A butte is a conspicuous isolated hill with steep, often vertical sides and a small, relatively flat top; it is smaller than mesas, plateaus, and table landforms. In some regions, such as the north central and northwestern United States, the word is used for any hill. The word butte comes from aFrench word meaning "small hill"; its use is prevalent in the western United States, including the southwest, where "mesa" is also used. Because of their distinctive shapes, buttes are frequently key landmarks in both plains and mountainous areas.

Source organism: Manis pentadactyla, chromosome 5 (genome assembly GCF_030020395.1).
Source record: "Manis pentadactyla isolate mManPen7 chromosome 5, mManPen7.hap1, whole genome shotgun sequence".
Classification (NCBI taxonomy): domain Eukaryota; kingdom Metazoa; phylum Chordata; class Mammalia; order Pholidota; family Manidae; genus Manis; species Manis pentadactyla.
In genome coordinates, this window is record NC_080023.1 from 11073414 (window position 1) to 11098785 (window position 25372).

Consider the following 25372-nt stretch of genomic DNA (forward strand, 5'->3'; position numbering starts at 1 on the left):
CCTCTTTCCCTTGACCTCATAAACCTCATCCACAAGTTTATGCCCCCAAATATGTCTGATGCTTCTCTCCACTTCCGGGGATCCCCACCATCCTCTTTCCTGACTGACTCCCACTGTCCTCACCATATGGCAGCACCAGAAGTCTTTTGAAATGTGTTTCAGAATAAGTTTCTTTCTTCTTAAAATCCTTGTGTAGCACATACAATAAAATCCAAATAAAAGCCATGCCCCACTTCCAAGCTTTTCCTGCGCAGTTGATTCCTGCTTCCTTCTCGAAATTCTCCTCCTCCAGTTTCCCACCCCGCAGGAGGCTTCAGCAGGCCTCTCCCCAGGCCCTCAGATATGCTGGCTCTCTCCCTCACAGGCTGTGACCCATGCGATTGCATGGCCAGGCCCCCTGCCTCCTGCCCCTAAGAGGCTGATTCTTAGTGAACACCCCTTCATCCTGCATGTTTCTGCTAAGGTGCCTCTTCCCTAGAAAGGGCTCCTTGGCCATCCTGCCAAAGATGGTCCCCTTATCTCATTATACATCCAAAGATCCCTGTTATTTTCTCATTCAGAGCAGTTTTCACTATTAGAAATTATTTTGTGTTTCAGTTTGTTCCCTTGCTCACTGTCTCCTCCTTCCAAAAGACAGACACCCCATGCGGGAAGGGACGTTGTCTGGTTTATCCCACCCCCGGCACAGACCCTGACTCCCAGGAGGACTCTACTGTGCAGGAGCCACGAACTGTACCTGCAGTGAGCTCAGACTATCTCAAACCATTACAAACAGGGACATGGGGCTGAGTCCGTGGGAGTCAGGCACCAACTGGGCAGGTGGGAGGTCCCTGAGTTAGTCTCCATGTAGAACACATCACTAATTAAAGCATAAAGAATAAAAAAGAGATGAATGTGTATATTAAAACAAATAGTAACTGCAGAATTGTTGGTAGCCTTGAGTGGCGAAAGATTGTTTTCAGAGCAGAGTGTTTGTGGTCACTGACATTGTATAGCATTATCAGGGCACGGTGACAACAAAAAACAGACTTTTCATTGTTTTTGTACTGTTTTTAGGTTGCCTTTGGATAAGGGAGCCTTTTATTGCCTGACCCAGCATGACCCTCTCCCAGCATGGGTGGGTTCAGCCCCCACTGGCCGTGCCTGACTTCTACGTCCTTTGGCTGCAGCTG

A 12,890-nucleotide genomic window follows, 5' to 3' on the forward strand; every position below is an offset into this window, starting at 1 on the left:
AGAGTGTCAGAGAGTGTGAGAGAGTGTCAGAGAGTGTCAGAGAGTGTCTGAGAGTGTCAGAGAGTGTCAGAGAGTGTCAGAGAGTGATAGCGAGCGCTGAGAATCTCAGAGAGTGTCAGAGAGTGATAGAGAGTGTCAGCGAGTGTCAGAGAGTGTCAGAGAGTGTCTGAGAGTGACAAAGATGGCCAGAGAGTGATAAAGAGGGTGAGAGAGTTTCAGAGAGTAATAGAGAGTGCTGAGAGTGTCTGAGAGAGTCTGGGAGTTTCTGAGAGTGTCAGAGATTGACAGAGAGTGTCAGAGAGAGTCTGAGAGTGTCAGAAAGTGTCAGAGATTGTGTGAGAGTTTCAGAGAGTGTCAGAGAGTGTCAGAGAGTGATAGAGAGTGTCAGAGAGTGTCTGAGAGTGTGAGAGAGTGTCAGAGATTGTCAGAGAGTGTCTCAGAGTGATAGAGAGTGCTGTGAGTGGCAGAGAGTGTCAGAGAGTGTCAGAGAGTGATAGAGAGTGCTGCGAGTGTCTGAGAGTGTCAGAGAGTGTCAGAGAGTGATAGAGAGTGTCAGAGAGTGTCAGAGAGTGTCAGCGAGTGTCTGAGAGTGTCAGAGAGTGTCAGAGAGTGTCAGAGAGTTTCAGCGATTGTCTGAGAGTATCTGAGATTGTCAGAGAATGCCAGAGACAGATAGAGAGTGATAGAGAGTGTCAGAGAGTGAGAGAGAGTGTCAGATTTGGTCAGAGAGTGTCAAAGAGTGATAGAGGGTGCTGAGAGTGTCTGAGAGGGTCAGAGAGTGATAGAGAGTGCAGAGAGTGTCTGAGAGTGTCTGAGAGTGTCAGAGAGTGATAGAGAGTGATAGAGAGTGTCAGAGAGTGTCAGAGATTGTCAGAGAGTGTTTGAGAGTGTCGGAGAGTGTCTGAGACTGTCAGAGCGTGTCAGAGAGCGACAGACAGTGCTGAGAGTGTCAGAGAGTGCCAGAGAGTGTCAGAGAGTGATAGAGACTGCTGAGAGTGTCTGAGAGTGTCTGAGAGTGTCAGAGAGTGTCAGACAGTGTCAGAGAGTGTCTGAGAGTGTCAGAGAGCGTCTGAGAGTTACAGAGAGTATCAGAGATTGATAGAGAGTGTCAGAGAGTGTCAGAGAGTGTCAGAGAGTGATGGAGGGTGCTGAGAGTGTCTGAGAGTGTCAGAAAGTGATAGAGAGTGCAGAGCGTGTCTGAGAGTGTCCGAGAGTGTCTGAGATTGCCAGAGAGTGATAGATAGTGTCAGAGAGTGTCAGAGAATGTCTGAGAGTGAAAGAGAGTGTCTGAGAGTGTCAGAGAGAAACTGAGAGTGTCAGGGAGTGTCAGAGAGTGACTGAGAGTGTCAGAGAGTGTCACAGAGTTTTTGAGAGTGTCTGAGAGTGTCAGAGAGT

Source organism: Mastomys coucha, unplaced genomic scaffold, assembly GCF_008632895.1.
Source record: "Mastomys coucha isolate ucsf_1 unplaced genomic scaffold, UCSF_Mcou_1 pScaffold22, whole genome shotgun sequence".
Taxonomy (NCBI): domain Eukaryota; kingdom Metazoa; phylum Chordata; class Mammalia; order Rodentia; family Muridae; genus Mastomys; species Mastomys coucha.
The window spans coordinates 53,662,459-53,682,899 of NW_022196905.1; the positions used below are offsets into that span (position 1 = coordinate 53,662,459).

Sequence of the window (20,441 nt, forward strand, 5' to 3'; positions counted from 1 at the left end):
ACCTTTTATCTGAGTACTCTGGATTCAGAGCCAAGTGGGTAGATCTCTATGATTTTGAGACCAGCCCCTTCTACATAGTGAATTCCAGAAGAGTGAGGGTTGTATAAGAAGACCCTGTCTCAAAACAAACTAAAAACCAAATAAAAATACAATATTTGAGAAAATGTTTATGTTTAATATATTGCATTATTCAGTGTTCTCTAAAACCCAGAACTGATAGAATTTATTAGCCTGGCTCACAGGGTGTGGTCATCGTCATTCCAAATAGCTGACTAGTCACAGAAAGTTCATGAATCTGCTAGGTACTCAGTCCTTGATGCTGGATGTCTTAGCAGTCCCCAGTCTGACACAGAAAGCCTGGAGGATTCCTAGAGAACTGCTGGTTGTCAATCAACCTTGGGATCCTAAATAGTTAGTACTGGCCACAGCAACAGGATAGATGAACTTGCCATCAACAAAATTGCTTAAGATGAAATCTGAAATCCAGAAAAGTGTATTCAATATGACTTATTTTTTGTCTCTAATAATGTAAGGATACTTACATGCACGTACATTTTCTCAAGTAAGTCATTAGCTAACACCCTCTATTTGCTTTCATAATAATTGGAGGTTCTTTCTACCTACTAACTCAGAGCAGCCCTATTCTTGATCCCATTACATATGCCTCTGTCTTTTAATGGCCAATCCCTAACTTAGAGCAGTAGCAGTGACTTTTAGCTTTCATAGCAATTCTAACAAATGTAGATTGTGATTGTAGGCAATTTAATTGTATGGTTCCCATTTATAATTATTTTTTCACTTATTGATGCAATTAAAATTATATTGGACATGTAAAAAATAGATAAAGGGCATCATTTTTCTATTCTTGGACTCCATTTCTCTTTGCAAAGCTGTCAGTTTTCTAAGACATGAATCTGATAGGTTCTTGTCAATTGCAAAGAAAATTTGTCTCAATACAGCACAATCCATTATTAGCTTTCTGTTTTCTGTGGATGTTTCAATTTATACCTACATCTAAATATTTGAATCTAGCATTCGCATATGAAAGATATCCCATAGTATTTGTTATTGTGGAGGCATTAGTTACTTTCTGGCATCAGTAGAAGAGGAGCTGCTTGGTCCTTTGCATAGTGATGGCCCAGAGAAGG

In differentiating mesas and buttes, geographers use the rule that a mesa has a top wider than its height, while a butte's top is narrower.]
Among the well-known non-flat-topped buttes in the United States are Bear Butte, South Dakota, and Black Butte, Oregon. In many cases, buttes have been given other names that do not use the word butte, for example, Courthouse Rock, Nebraska. Also, some large hills that are technically not buttes have names using butte, an example of which is Kamiak Butte in Washington State.